Some sections of the mosque were converted from the original Arabic architecture to Mudejar or converted to Moorish style and later to Gothic style.Inside the MosqueThe inside of the Mosque is stunning, with a profusion of arches and pillars that gives one the impression of being inside a tent in the desert. The arches were made with alternating segments of brick and stone, the red brick layers alternating with the white stone layers and making us aware that though we are in a Christian church, this was once a Moorish house of worship. The profusion of columns further adds to the sensation of being inside a desert dwelling.The MihrabThe Mihrab had its origins in the prayer niches of the Coptic Christians. In mosques it is usually placed in the wall facing Mecca and is often decorated. At the mosque in Cordoba, it has been lavishly decorated since it was built in the age of the greatest splendor of Moorish Spain.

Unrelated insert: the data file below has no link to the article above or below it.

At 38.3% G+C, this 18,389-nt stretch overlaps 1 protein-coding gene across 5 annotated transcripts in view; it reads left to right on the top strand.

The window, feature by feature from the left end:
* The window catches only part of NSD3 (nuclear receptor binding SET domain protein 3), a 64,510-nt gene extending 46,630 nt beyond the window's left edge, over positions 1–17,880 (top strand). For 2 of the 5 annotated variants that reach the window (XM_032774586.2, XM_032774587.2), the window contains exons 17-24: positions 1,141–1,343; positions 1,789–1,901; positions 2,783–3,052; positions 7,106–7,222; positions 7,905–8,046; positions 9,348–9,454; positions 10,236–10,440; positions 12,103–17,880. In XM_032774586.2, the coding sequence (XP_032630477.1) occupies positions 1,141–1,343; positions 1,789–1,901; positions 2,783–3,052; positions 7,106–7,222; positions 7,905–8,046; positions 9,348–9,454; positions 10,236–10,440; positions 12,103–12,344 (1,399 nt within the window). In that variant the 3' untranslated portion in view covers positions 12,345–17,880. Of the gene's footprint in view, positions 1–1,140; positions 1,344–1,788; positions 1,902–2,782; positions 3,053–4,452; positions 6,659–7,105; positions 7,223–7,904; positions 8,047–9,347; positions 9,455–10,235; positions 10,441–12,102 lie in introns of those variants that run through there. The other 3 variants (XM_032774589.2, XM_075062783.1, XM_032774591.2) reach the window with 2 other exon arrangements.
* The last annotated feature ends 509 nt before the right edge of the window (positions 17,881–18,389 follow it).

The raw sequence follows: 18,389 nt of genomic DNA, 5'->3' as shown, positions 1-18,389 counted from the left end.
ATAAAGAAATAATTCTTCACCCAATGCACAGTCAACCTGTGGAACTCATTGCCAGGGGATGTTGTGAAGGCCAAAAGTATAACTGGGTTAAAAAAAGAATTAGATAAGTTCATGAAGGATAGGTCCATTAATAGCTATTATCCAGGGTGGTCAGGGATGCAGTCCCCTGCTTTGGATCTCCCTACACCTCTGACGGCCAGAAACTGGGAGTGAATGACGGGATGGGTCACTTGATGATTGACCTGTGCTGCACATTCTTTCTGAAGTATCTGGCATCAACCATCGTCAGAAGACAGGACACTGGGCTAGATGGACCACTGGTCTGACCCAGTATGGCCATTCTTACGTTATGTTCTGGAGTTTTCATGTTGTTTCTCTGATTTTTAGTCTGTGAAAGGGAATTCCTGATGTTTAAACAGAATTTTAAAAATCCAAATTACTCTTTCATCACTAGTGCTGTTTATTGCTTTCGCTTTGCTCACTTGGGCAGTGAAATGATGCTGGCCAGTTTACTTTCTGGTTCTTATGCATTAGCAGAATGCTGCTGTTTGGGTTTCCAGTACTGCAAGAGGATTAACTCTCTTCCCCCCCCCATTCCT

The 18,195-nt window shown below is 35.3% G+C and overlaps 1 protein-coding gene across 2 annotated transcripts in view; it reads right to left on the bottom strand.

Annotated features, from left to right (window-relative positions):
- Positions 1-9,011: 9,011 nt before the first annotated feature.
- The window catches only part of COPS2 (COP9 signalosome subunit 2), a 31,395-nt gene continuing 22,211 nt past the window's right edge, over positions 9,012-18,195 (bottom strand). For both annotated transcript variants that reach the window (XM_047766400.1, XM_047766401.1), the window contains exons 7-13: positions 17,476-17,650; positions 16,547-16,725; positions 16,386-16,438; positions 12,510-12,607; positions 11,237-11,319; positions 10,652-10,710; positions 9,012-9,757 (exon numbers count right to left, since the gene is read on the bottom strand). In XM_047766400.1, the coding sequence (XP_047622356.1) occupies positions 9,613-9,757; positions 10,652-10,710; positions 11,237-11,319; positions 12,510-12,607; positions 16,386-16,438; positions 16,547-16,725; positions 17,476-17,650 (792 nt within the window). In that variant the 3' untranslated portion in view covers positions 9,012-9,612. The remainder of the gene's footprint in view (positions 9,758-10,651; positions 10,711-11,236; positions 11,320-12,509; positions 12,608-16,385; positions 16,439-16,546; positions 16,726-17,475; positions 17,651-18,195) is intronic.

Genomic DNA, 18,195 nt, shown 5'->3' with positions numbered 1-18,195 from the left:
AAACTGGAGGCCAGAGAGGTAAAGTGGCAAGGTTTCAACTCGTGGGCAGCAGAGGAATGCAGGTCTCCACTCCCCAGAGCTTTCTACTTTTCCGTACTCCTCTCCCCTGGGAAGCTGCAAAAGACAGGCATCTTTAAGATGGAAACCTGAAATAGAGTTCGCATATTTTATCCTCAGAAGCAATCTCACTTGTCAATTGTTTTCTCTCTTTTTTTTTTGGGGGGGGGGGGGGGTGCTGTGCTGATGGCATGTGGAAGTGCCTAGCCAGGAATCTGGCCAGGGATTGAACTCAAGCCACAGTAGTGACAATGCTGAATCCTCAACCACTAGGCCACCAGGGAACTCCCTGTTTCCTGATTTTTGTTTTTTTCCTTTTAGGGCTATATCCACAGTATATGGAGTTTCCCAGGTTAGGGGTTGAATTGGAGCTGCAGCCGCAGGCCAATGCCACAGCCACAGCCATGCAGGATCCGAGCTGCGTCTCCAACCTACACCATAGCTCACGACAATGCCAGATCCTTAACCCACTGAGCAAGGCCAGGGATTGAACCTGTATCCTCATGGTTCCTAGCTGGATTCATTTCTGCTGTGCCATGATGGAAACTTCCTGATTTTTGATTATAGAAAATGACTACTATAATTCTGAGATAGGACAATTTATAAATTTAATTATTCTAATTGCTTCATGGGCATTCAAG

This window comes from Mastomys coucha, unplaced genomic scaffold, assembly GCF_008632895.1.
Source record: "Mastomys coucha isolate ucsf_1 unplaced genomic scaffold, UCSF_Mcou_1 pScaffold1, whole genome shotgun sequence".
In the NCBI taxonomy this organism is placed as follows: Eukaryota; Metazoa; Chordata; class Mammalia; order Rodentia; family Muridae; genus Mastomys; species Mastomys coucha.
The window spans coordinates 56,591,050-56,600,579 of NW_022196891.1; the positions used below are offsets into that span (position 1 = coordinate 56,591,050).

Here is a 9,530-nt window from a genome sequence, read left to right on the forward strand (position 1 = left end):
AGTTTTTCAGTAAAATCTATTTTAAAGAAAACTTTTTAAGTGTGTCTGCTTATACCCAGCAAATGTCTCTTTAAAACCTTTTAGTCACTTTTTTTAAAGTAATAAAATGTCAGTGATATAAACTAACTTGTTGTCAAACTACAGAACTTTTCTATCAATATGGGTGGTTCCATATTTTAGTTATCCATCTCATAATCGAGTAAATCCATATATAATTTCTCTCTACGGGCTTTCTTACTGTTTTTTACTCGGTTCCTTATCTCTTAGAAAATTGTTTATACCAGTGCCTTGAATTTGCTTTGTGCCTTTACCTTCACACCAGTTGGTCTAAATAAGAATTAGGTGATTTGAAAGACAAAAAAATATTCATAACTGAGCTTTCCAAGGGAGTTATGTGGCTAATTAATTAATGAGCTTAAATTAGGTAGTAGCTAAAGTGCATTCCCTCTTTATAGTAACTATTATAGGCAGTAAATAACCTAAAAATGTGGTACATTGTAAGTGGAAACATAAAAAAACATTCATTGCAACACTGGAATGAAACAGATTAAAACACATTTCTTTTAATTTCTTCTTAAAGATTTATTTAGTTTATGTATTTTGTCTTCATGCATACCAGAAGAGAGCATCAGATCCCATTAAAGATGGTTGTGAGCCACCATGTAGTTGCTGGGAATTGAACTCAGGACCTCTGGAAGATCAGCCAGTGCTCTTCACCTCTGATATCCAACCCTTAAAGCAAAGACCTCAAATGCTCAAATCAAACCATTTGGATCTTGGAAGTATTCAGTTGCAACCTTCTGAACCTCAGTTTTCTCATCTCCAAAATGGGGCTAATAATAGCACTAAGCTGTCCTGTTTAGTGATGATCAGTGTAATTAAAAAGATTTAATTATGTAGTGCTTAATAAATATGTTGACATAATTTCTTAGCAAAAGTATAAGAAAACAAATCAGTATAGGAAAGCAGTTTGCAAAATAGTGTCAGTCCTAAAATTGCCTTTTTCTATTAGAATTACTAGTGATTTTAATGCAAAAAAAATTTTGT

The profusion of columns further adds to the sensation of being inside a desert dwelling
Golden Byzantine mosaics make us aware that Cordoba was one of the most prosperous as well as populous cities of Europe. Its poets, intellectuals and artisans excelled in their pursuits and their influence is seen in the construction of the mosque.The CathedralIn the sixteenth century, a cathedral was built inside the mosque and over the years, it has been improved and decorated by Spain’s best craftsmen. The Gothic style of the cathedral is particularly interesting because of the many items that are a part of the decor. Two mahogany pulpits with a life-sized bull and lion in marble are some of the attractions that welcome the tourists.The Bell TowerThe Bell Tower, originally the minaret of the mosque, is a good place to get some stupendous views of the city of Cordoba. You will need to climb a number of steps to get there but the effort is well worth it.
Golden Byzantine mosaics make us aware that Cordoba was one of the most prosperous as well as populous cities of Europe